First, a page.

Now you know most of what you would get about time travel from the game, except how to make it work in the game.
What happens to the original Marty McFly? I suppose this is in one sense the glitch in the system, although I don't see it as such. When anyone goes back in time, at that instant (the instant from which they leave) their timeline ceases to exist; this is logically necessary, because they have erased the history upon which that timeline is based. There is no further future for the George McFly who never knew Calvin Klein. Marty's arrival in the past has created a new timeline, and the old timeline is entirely forgotten. Of course, no one in 1955 except Marty knows that such a timeline ever existed; and Marty could stay here until 1985 fully aware of that information, because he lived it; but when he returns to the future, the timeline he left is gone. He comes back to a timeline which he has already changed. Now if time were to continue from here into the future, this Marty would remember the other timeline. But he sees himself go back in time--and because that is a different Marty McFly--not merely a temporal duplicate who is identical, but a temporal duplicate whose divergent history has made him a different person--that trip creates the E-F timeline. At that instant, the timeline which this original Marty created has also ended; that Marty will never reach Doc. I think, however, that the Marty who just went back in time will throw himself into the relationship of his parents, and create a history not much different from that of the C-D timeline. If so, then the Marty who leaves at the end of that segment is the same person, and will do the same things in the past; and upon returning, that Marty will go directly to Doc. The other Marty's don't exist independently; they cease to exist because time ends in the universe in which they are. It's a bit like asking what happens to the characters in a movie after the film ends--nothing happens to them; they cease to exist because there are no more frames in which they can have life. But they don't die. They just lose who they were, becoming the people with the alternate history in the other timeline.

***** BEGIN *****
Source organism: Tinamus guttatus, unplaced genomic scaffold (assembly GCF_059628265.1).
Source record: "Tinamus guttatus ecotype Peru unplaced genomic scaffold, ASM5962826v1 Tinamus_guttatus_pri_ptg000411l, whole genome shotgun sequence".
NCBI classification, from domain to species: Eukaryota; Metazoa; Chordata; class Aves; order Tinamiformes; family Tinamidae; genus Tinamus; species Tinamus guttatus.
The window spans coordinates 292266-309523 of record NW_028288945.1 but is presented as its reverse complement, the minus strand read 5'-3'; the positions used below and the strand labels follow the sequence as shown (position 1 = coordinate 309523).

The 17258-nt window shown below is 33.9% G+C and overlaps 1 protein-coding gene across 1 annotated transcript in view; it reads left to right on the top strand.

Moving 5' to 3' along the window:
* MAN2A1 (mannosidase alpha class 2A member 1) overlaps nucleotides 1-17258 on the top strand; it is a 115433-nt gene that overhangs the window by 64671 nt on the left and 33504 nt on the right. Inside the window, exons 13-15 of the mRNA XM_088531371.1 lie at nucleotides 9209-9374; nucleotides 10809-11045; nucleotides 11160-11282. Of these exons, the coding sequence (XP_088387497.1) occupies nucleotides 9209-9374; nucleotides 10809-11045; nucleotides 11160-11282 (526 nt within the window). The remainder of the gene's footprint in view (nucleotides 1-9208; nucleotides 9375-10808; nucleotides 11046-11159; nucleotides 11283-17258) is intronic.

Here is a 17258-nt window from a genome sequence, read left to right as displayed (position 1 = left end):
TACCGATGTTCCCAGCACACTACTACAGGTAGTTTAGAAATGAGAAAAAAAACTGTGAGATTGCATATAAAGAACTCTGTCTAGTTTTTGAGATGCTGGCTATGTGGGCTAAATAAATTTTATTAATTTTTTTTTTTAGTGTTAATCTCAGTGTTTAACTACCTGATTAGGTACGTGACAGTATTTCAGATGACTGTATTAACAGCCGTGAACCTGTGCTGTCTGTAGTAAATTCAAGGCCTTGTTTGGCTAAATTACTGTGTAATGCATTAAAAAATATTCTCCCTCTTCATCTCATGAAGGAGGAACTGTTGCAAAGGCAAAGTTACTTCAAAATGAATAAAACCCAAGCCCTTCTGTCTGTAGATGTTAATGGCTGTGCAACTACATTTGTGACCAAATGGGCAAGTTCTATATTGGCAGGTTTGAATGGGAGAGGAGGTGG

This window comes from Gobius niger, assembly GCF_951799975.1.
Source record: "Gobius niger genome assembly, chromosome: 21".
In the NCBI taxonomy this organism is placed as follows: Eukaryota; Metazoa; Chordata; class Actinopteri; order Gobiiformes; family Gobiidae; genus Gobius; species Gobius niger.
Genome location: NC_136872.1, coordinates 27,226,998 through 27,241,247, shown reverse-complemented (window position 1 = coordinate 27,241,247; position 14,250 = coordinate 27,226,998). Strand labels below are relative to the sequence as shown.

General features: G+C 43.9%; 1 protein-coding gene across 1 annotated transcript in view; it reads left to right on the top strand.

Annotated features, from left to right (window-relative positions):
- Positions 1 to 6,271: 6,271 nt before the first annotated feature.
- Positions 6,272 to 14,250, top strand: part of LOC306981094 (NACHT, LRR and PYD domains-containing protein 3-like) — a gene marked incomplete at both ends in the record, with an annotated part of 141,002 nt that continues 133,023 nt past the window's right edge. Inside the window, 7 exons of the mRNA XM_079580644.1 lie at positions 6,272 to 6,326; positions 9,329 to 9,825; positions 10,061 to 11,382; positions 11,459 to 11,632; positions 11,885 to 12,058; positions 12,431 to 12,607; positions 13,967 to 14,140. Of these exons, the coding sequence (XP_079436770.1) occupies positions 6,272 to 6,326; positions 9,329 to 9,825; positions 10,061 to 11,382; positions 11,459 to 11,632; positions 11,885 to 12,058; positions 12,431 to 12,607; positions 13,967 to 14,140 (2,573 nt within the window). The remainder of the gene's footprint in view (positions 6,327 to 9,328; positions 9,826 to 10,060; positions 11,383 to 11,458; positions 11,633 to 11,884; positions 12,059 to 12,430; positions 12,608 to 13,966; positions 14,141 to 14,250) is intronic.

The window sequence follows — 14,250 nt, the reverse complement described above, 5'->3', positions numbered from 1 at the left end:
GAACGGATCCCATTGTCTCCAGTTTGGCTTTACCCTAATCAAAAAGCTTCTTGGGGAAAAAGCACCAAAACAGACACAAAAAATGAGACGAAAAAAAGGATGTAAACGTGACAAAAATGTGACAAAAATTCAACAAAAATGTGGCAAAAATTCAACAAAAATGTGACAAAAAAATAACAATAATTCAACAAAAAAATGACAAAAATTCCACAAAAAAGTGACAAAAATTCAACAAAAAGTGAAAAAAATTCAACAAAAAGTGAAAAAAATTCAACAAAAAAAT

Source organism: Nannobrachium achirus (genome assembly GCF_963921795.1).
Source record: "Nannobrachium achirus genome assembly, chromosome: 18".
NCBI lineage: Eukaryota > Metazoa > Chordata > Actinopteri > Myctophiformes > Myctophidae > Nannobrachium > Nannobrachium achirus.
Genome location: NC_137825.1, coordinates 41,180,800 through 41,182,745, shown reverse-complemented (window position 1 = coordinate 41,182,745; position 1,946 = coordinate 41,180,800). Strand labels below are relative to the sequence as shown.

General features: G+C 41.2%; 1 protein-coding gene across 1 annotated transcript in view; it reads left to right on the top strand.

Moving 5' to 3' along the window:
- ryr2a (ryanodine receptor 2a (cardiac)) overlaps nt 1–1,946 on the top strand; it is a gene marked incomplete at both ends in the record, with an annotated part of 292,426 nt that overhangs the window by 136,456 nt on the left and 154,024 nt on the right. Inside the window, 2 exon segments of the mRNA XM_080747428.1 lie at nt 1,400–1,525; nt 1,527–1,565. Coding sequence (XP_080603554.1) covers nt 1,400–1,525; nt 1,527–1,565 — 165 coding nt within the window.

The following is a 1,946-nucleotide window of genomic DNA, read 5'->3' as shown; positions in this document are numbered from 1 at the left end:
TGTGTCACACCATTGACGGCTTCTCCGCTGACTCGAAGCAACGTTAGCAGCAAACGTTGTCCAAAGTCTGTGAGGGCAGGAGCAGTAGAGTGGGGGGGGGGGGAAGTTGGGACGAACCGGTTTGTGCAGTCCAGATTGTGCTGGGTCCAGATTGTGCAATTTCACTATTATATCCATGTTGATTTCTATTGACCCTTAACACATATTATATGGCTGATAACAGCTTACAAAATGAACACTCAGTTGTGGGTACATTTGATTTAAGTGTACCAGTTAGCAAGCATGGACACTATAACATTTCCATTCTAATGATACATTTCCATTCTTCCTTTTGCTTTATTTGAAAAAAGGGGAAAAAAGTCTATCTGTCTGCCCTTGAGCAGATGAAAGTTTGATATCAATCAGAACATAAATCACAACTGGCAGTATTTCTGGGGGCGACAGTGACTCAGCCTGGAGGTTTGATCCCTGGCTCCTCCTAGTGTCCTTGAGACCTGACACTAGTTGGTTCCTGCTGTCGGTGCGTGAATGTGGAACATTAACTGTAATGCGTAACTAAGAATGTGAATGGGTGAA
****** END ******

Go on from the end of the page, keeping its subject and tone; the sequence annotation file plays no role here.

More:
As to the other Marty becoming the new Marty upon getting his parents together, that's an interesting concept. However, I would need a mechanic to explain how his memories changed. He is the only person who ever had any memory of the other timeline. But more to the point, why should his memory and identity change at the moment he gets them together? If the events of this timeline will change who he was when he left the future for the past, isn't it the case that from the perspective of the time from which he left, all of those events are already the past, even if any of them are still the future for him now? It is the problem of the photographs and newspaper articles: if the actions of Marty in the past are going to change those papers, won't they have already changed the instant he enters the past, reflecting the changes which he will have made by the time those papers are printed? I find it more reasonable to suggest that that which comes from the future recalls the alternate history (and Back to the Future is very inconsistent about this question--if Doc is locked up as insane, why doesn't the Delorean vanish?), but in the alternative, if actions done in the past will change that which comes from the future, it is a fait accompli at the moment they arrive in the past. (That's a difficult concept--did I get it across alright?)
I will briefly note the irony that I should have chosen the state of your current residence for my illustration. I actually have been picking on Boston in my temporal anomalies stuff, as the place you could go to and be gone for years just as if you'd left time altogether.
Thanks for your letter. I enjoy the challenge of dealing with these problems. Every time I tackle one of these films, I realize that something happened temporally that I didn't catch when I first watched it; and the time lines aren't usually what I thought they were at first. Your questions are similarly challenging: did I get it right? or did I miss something?
I look forward to your next challenging missive.